Lee HaJin (Jung SinHye) the cheerleading captain of Ignis and Ahn HyunTae the cheerleading captain of Korea University Cheerleaders (Fall 2022)

Korea Explained: Similarities Between K-Drama "Cheer Up" & Korean Cheerleading At Yonsei University (ft. Interviews)

ACE Factory / Korea University Official

Here are some videos that might interest you.

And Korea University students parting in the streets during the Ko-Yeon-Jeon. (Yeon-Ko-Jeon).


Koreans Insights (interviews)

We talked with S, I, and H about cheering and cheerleaders in Korea as they have some previous experience in cheering in pro games. Listen to what they have to say about it.


What do you like about cheering and cheerleaders in Korea?

I like that we gather and cheer together as one.
S, 45 years old, M

It is a reason that makes it possible for people who do not know the games or the players to visit the stadium. Also, it brings a different fun and feeling of competition from the games with different cheering styles for each club.
I, 4X years old, M

I am a fan of Korean professional baseball. My favorite thing about Korean cheering culture is that not only team cheering songs, but also each batter has a cheering song that symbolizes the player. Whenever a batter enters the batter’s box, we sing his cheering song with cute movements. The cheering song is usually addictive, and I can memorize all the cheering songs of other team players.
Cheerleaders play a role in making cheering more exciting. You can sing cheering songs without cheerleaders, but it’s more exciting when the cheerleaders are with us. Like this everyone can be united. Also, it helps people who visit the baseball stadium for the first time to adapt quickly. When I took my friend who was watching a baseball game for the first time to the baseball stadium, she felt awkward at first, but she quickly learned cheering songs and movements by watching the cheerleader. Even after the game, we went home humming the cheering song. I felt proud with this experience.
H, 24 years old, F

In your opinion, why is cheerleading culture a big thing in Korea?

Korea is a country where professional baseball, professional soccer, professional basketball, and professional volleyball are loved samely more than any other country. That’s why I think cheerleading culture is loved at the same time.S, 45 years old, M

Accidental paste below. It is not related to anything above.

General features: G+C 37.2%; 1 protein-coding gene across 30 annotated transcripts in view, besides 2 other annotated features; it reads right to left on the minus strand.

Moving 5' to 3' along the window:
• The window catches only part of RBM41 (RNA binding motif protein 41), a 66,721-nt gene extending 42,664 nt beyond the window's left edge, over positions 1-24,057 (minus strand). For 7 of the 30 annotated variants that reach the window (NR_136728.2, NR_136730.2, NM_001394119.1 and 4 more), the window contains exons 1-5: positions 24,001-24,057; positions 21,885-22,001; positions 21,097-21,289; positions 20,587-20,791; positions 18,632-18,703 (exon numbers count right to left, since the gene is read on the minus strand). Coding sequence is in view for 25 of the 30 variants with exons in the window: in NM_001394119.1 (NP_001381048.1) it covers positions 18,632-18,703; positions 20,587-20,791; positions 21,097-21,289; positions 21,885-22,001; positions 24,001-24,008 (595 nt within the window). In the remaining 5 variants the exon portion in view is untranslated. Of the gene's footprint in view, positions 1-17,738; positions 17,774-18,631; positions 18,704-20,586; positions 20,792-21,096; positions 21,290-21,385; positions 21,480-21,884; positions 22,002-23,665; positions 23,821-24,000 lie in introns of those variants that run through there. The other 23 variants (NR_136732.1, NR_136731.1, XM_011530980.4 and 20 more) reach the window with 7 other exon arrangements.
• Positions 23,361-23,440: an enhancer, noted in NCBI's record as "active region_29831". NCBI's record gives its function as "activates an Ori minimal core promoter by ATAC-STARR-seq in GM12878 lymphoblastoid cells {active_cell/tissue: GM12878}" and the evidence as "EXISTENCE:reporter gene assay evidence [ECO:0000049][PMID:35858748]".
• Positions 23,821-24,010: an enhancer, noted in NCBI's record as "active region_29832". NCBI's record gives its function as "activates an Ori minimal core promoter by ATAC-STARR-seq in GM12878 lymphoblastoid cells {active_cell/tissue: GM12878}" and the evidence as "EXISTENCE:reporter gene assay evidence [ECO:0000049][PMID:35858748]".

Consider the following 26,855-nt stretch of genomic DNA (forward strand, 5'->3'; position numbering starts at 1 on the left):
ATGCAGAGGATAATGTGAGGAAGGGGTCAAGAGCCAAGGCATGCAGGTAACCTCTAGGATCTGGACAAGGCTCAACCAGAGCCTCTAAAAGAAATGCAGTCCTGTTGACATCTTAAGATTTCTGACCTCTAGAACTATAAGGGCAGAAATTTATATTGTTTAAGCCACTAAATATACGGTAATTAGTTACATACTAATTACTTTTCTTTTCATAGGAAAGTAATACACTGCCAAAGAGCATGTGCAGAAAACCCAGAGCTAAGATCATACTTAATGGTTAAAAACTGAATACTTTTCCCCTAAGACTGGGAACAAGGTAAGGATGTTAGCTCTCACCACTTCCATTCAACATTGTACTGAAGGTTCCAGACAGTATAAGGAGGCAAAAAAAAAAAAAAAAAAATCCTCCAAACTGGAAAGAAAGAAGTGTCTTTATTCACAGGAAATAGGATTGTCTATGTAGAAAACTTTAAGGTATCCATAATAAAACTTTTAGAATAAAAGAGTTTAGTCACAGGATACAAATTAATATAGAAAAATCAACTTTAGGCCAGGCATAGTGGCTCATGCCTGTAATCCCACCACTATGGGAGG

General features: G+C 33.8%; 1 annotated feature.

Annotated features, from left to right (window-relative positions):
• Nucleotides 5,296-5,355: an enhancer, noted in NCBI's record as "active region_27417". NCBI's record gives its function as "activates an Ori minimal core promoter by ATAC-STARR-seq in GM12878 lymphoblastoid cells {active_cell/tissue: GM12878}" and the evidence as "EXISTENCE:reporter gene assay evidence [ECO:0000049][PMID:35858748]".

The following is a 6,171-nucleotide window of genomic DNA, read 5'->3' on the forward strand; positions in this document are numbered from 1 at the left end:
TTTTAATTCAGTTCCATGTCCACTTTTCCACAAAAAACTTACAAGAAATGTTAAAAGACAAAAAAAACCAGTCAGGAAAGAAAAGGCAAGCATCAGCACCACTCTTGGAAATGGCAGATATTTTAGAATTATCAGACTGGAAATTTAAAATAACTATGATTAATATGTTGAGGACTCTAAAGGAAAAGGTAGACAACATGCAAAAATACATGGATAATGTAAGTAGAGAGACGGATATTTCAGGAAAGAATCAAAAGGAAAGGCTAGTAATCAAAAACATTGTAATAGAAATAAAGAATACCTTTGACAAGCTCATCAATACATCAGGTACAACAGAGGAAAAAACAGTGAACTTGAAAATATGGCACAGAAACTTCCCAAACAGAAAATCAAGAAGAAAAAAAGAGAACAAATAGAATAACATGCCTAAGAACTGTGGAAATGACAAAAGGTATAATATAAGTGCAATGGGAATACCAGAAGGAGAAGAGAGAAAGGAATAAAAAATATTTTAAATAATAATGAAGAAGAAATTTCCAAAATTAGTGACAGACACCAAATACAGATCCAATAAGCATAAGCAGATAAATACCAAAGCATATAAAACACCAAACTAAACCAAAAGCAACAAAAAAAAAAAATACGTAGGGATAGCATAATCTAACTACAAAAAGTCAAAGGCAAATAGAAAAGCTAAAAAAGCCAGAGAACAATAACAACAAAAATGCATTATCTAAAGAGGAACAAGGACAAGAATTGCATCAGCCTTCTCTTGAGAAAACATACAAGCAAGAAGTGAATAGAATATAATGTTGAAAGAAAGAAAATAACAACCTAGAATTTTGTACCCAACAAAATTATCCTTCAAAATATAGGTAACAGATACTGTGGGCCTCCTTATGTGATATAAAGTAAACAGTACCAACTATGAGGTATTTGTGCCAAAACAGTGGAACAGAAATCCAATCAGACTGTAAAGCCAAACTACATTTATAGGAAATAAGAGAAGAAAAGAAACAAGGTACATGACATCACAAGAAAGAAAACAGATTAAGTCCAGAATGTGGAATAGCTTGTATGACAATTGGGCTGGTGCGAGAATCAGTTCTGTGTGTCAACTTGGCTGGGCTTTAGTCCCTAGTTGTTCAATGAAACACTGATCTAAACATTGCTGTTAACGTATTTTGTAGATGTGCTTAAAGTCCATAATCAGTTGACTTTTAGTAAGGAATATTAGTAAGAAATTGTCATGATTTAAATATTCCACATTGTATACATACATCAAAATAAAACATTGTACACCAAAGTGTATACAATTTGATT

It encourages active participation by attracting the response of the majority of people who have a hard time being in front of others. If you ask a Korean to do it, they will do well…
I, 4X years old, M

Cheerleading is simply exciting, but it also shows the symbolism of the group and gives members a sense of belonging. Since Korean society is a society where such things are considered more important, I think it was able to develop in combination with the entertainment elements of Korean culture.
H, 24 years old, F

Have you ever been to a baseball game where there were cheerleaders? Do you think a baseball game without cheerleaders would as entertaining? If not, why?

Of course, I’ve been to baseball stadiums with cheerleaders a lot, but I personally don’t prefer seats around cheerleaders. Sometimes I want to watch the game quietly.
S, 45 years old, M

When you want to focus on the game quietly alone, it can be a disturbance, but it is easy to attract people who are not interested in the game, and the excitement doubles when you are with people.
I, 4X years old, M

When I choose a seat before watching a baseball game, I always choose the cheering seat in front of the cheerleaders. Because I want to enjoy more passionate cheering. It’s quite important to choose where to sit in the stadium. If you sit in a faraway outfield seat from the cheerleaders, you can’t hear the cheering song well and you can’t fully enjoy the game. Moving away from the cheerleaders would mean something similar to thinking, “I want to focus on the game rather than cheering.” As I said before, you need cheerleaders to watch baseball more excitedly, and it is rewarding to support the players and the team.